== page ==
Francesco Casetti

Francesco Casetti's picture
Thomas E. Donnelley Professor of Humanities and Professor of Film Studies
53 Wall St, New Haven, CT 06511-8916
(203) 432-0671
Curriculum Vitae: 

Biography

Francesco Casetti currently teaches courses on Semiotics, on Film and Media Theories, on Post-Cinema and Technical Images, and on Media and Space. He is the author of six books, translated (among other languages) in French, Spanish, Czech, and Korean; he is also co-author of two books, editor of more than ten books and special issues of journals, and author of more than sixty essays.

During the 1970s and 1980s, his research has been mostly focused on semiotics of film and television, in particular about genres, intertextuality, and enunciation. His major achievement was an extensive study on the implied spectator in film (Inside the Gaze, Indiana, 1999, or. 1986) and an edited book on television and its imagined audience (Tra me e te, 1988). During the ‘90s he increasingly moved toward an original combination of close analysis and ethnographic research of actual audiences, introducing the notion of “communicative negotiations” (L’ospite fisso, 1995, on media consumption in 32 Italian families, and Communicative Negotiation in Cinema and Television, 2002, on the idea of “communicative pact” and  “communicative situation”). More recently he explored the role of cinema in the context of modernity (Eye of the Century. Film, Experience, Modernity, Columbia, 2008, or. 2005) and the reconfiguration of cinema in a post-medium epoch, comparing this shift with the rise of cinema at the beginning of 20th Century (The Lumière Galaxy: Seven Key words for the Cinema to Come, Columbia, 2015). He has also significantly written, and still writes, on film theories (Theories of Cinema. 1945-1995, Texas, 1999, or. 1993, and the anthology Early Film Theories in Italy. 1896-1922, AUP 2017). His next projects are an wide-ranging analysis of the anxieties that cinema raised in the first decades of the 20th Century, compared with the iconophobic tradition and with the fears triggered by the contemporary media, and (with Bernard Geoghegan) an innovative archaeology of the screen, starting from the Phantasmagoria of 18th Century to the contemporary mobile hand held devices.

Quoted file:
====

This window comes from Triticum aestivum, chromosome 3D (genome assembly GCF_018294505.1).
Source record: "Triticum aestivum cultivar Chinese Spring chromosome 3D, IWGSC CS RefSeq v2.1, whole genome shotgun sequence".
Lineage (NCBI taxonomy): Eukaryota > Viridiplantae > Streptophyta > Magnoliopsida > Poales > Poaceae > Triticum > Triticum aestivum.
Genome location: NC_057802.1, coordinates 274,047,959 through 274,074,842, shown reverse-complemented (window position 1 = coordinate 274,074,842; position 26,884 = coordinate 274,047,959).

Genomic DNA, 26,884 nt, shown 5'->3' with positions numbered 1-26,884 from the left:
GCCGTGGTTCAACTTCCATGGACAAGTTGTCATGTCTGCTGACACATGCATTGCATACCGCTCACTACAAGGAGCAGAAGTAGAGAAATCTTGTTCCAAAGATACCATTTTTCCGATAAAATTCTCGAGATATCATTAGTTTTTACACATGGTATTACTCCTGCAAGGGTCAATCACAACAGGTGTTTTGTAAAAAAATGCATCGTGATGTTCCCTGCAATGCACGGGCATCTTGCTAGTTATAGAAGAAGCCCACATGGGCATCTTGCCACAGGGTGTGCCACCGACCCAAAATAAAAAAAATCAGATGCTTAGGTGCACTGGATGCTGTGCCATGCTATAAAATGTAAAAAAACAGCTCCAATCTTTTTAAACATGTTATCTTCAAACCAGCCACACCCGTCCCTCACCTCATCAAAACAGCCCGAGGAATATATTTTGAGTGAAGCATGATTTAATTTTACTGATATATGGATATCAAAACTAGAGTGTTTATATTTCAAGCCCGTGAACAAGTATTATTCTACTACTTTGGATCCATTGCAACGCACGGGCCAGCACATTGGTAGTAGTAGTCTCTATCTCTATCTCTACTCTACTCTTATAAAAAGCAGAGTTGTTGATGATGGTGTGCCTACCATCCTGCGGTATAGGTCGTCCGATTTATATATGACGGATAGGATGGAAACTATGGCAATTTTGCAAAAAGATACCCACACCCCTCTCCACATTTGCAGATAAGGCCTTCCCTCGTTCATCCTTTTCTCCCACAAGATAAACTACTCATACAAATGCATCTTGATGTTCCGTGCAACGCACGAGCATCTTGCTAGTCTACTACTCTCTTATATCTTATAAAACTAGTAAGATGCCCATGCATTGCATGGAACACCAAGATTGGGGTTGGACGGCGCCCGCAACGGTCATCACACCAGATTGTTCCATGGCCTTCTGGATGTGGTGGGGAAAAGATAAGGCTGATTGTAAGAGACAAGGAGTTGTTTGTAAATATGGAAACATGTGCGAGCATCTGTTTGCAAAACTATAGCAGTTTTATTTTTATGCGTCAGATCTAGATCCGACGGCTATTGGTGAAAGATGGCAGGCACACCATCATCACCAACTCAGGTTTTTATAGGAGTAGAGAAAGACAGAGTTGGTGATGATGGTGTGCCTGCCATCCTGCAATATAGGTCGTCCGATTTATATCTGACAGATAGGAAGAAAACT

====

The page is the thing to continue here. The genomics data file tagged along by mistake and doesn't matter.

Francesco Casetti has taught in Italy at the University of Genova, of Trieste, and the Catholic University of Milan. He was visiting professor at Université de Paris III - la Sorbonne Nouvelle (1977), at the University of Iowa (1988, 1991 and 1998) and Harvard (2014). In 2000 he was the recipient of the Chair of Italian Culture for a distinguished scholar at the University of California-Berkeley. He was William P. Evans Fellow at the University of Otago (New Zealand) in 2011, and  Fellow at the IKKM, Bauhaus University at Weimar in 2012.

He is member of the Advisory Boards of several film journals and research institutions. He sits in the boards of MaxMuseum, Lugano (Switzerland), and MART Museum, Rovereto (Italy). He is a member of the Historical Accademia degli Agiati, correspondent member of the Historical Accademia delle Scienze (Bologna), and foreigner member of the Historical Accademia di Scienze Morali e Politiche (Naples). 

With Jane Gaines (Columbia University) is the co-founder of the Permanent Seminar on Histories of Film Theories, an international network of film scholars aimed at a systematic exploration of the field of film and media theories (see the website:  http://filmtheories.org/).

Photo ©Laila Pozzo

Publications

This collection is the first to bring together scholars to explore the ways in which various people and groups in Italian society reacted to the advent of cinema. Looking at the responses of writers, scholars, clergymen, psychologists, philosophers, members of parliament, and more, the pieces collected here from that period show how Italians developed a common language to describe and discuss this invention that quickly exceeded all expectations and transcended existing categories of thought and artistic forms.

Francesco Casetti believes new media technologies are producing an exciting new era in cinema aesthetics. Whether we experience film in the theater, on our hand-held devices, in galleries and museums, onboard and in flight, or up in the clouds in the bits we download, cinema continues to alter our habits and excite our imaginations.

Is it true that film in the twentieth century experimented with vision more than any other art form? And what visions did it privilege? In this brilliant book, acclaimed film scholar Francesco Casetti situates the cinematic experience within discourses of twentieth-century modernity. He suggests that film defined a unique gaze, not only because it recorded many of the century’s most important events, but also because it determined the manner in which they were received.